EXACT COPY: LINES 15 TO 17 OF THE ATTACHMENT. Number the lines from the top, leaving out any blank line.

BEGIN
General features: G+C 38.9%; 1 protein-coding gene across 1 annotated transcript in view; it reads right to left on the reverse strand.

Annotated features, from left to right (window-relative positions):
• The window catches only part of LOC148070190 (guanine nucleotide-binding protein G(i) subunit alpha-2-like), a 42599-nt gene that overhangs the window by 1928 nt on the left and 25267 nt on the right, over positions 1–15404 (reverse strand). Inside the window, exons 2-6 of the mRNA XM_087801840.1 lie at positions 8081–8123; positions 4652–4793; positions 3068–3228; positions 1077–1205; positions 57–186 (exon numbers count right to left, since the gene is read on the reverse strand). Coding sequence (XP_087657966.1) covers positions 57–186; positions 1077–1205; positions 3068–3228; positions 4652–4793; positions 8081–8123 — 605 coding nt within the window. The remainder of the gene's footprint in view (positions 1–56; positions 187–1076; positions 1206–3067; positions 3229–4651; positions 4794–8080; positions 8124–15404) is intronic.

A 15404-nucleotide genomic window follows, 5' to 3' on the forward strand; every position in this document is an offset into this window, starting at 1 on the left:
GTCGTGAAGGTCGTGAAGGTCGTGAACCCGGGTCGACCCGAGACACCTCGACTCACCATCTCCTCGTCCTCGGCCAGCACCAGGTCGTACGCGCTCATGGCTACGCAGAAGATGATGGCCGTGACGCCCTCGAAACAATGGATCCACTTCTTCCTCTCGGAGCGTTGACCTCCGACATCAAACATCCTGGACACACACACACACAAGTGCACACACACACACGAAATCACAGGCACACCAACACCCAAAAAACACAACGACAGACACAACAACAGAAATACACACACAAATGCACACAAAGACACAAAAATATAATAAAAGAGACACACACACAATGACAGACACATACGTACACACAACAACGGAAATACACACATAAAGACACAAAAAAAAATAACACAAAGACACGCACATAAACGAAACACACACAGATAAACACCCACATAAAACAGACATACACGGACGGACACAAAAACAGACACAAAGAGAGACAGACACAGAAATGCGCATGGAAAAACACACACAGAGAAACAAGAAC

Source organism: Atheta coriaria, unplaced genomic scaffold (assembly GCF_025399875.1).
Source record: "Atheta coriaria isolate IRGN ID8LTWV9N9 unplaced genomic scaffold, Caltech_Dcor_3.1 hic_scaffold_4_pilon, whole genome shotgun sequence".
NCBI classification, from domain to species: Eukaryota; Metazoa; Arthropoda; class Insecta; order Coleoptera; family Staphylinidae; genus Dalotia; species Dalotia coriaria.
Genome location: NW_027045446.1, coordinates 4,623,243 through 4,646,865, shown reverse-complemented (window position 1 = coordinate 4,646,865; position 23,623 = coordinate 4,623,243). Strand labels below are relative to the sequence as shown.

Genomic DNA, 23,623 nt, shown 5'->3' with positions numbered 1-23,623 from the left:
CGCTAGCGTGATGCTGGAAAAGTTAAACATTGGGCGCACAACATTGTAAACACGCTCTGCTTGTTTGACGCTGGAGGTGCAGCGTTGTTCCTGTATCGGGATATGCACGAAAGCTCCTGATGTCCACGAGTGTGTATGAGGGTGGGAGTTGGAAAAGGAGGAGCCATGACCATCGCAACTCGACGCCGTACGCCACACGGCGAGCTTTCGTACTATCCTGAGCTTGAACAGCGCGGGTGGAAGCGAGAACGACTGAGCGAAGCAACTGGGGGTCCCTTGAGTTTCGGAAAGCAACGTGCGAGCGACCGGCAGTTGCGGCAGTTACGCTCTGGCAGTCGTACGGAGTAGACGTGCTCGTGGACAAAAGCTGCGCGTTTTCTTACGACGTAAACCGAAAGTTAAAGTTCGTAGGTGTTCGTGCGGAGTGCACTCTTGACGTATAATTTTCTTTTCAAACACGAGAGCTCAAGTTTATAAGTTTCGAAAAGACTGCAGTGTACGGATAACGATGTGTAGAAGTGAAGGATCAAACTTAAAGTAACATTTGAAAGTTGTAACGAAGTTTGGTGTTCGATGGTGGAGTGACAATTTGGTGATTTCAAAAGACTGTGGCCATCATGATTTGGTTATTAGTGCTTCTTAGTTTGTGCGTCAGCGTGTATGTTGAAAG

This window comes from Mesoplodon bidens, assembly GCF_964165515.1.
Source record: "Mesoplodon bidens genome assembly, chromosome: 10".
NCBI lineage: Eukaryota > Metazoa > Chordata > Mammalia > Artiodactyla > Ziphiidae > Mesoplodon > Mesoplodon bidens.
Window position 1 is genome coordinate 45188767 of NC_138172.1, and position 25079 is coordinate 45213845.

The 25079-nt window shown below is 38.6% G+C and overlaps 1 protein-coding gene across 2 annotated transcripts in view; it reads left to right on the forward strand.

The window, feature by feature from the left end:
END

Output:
Window position 1 is genome coordinate 45188767 of NC_138172.1, and position 25079 is coordinate 45213845.

The 25079-nt window shown below is 38.6% G+C and overlaps 1 protein-coding gene across 2 annotated transcripts in view; it reads left to right on the forward strand.

The window, feature by feature from the left end: